This image started as a jumble mess of information. Let me show you how a few techniques can draw emphasis and tension to the photo. Below is the original image – titled Whats the Point, straight out of the camera. Lets point out a few things that are wrong with the image, then we will go into how to clean it up and make it a winner.
1. Too much distraction. The distraction comes from a lot of places. that Rainforest Cafe sign is the first thing that draws my eye. But why? Because it is bright in both color and exposure. Bright things in a frame draw the eye, don’t ever forget this rule. Sharp focus and bright exposure/color always draw your eye. So, with that in mind what else draws your eye? YUP! That damn sky does. Its going to have to go. It’s really competing for frame dominance.
2. Subject placement. The subject right now is… is… what? Nothing! There is no subject. Your eye floats through the frame probably back to front and front to back laterally (there is a reason why you do this) but there isn’t much to anchor your eye which means there isn’t much that anchors this particular scene. The subject (that I want) is smack in the middle, and losing the competition battle, 1. because of lack of brightness and focus but also because of 2. Placement. I will show you how to clean this up as well.
3. Leading lines. These actually are pretty good… IF you want to direct people to the back of the trolley!!! This is the reason you move your eye laterally through the frame. How many lines are there? Lets start from the top. There is the trolley line, the top of the trolley structure, the top of the window frame, the top/middle window frame, the bottom window frame, the red/white line on the trolley body, the bottom of the trolley and the red curb that all travel laterally thought the frame. Those are a lot of lines. Those draw the eye. To properly use these to draw you through the frame they are going to need a little reinforcement in post. Those motion lines however are exactly what I wanted to go for. Those blurry parts of the trolley create movement both in the static image and for your eye throughout the frame. BUT those need some love as well.
Now that we have a bit of a road map to follow lets dive into fixing it up. I am going to use Adobe Lightroom for all of these fixes. In reality there are plenty of programs that you can do these fixes in.
1. Lets start with placement. This is the most simple edit that we can do and yet one of the MOST important you can EVER do. THE CROP. For this image in particular we use the power of seclusion to help fix 2/3 of the problems identified above. Placement. The subject is now on a nice 1/3 line anchoring the image. The middle of the frame just wasn’t working. Distraction. This crop completely removes the Rainforest Cafe sign and a majority of the bright background at the rear of the trolley. True you lose a great leading line with the nice bright red curb, but this is the better crop. Without a doubt.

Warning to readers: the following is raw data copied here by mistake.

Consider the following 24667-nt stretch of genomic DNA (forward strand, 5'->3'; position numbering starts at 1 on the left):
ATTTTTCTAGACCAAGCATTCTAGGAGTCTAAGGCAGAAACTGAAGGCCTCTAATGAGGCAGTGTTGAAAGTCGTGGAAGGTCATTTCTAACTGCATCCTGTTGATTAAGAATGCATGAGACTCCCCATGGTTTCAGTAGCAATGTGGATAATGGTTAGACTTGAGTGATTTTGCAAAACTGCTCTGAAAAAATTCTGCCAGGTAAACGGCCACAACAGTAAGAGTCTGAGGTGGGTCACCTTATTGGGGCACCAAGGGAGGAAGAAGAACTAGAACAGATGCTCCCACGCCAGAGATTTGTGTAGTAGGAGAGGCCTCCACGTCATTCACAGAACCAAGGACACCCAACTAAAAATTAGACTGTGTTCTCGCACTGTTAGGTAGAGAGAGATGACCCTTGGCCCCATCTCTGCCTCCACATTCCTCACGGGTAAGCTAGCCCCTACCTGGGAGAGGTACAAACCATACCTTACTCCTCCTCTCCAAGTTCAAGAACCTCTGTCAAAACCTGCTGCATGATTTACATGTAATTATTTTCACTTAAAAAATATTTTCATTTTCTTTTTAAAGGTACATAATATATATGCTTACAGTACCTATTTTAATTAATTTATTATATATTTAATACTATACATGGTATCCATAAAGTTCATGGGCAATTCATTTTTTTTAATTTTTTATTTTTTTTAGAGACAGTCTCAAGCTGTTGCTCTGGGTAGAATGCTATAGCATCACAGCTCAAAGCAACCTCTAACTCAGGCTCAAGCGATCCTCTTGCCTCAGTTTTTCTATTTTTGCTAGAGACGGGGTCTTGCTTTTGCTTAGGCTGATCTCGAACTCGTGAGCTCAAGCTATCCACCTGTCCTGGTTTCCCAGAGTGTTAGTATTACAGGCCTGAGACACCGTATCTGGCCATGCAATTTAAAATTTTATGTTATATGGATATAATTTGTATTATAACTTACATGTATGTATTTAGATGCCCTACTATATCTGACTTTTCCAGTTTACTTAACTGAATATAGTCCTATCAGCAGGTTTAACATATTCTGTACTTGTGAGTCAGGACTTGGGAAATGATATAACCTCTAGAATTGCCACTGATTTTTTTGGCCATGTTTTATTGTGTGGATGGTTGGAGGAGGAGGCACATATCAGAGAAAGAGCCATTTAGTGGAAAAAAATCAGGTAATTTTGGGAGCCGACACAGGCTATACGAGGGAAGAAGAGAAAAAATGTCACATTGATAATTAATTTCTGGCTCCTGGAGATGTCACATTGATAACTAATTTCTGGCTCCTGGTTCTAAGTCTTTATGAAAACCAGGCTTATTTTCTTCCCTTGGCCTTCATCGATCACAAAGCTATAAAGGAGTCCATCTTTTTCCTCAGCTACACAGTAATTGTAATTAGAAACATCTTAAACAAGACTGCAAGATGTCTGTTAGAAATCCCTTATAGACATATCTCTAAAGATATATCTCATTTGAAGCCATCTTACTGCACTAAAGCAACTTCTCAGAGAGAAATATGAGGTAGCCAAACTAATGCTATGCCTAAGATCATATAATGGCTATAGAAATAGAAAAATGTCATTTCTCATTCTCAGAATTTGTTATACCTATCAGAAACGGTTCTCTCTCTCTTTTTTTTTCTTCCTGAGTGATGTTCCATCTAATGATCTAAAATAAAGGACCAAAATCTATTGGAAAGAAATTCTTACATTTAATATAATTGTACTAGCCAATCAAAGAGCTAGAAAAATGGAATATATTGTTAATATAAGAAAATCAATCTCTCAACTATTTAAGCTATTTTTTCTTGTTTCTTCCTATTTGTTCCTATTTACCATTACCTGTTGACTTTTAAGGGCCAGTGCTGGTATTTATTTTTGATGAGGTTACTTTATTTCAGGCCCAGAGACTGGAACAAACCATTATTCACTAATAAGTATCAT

Next lets bring back some of that color. The colors are nice and bright, so lets use those and brighten up this scene a tad. If not for the image as a whole but especially to help draw that focus onto the subject (remember that the brighter and sharper an object the more it attracts the eye). Right now there are still a few things that are pulling the eye away from my subject. The now blown out top/rear of the trolley and the bright white in the window as well as the sharp people in the reflection. Lets touch those up.
There isn’t a gigantic difference between this adjustment and the one above but there is an important one that goes a long way. I used local adjustment brushes in Lightroom to blur the out a majority of the frame just a little bit. This is already making a huge difference in where your eye lands. You really can’t help but discover the subject, float around the frame,then go right back. I also added some exposure compensation to the terrific brick road to brighten that up. This helps add location information. There is now no doubt that this is a street and that bright orange thing must be a bus or trolley. There is still some distraction however so lets see what else I can do to make the subject more pronounced.
The final added step to this image is a vignette. A vignette is a darkening or lightening of the outer frame, usually in a rounded style. This does a couple of things. A vignette naturally pulls you towards the middle of the frame, which happens to be my now brighter and sharper (compared to the rest of the frame) subject. It also helps to tone down those wildly bright highlights in the top left. You can now see the blue sky and the cable attachment (recovering another diagonal, YAY!).
Whats the Point
So. There you have it. With a few minor adjustments the image goes from distraction mine field to a clear subject with enough information to thoroughly place you into the picture.